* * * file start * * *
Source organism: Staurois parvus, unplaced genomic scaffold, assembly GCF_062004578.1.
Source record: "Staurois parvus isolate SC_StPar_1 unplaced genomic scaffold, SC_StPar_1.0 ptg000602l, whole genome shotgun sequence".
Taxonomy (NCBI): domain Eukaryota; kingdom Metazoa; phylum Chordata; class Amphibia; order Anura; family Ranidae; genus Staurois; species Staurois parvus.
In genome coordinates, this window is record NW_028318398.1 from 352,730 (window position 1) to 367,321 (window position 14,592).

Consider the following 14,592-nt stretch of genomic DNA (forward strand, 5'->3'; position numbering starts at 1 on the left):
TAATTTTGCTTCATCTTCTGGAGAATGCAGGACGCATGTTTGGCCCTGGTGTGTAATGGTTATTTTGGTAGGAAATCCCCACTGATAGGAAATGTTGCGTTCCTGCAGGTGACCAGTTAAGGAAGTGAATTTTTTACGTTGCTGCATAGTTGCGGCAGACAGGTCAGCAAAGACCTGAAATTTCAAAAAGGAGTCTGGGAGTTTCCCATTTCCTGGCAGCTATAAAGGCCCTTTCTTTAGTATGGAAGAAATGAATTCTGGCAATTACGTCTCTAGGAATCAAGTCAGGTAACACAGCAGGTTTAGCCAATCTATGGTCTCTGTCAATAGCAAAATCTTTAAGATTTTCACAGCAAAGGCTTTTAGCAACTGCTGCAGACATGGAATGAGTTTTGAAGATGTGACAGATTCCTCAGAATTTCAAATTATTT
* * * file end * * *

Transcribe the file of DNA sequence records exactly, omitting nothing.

Source organism: Staurois parvus, unplaced genomic scaffold, assembly GCF_062004578.1.
Source record: "Staurois parvus isolate SC_StPar_1 unplaced genomic scaffold, SC_StPar_1.0 ptg000602l, whole genome shotgun sequence".
Taxonomy (NCBI): domain Eukaryota; kingdom Metazoa; phylum Chordata; class Amphibia; order Anura; family Ranidae; genus Staurois; species Staurois parvus.
In genome coordinates, this window is record NW_028318398.1 from 352,730 (window position 1) to 367,321 (window position 14,592).

Consider the following 14,592-nt stretch of genomic DNA (forward strand, 5'->3'; position numbering starts at 1 on the left):
TAATTTTGCTTCATCTTCTGGAGAATGCAGGACGCATGTTTGGCCCTGGTGTGTAATGGTTATTTTGGTAGGAAATCCCCACTGATAGGAAATGTTGCGTTCCTGCAGGTGACCAGTTAAGGAAGTGAATTTTTTACGTTGCTGCATAGTTGCGGCAGACAGGTCAGCAAAGACCTGAAATTTCAAAAAGGAGTCTGGGAGTTTCCCATTTCCTGGCAGCTATAAAGGCCCTTTCTTTAGTATGGAAGAAATGAATTCTGGCAATTACGTCTCTAGGAATCAAGTCAGGTAACACAGCAGGTTTAGCCAATCTATGGTCTCTGTCAATAGCAAAATCTTTAAGATTTTCACAGCAAAGGCTTTTAGCAACTGCTGCAGACATGGAATGAGTTTTGAAGATGTGACAGATTCCTCAGAATTTCAAATTATTT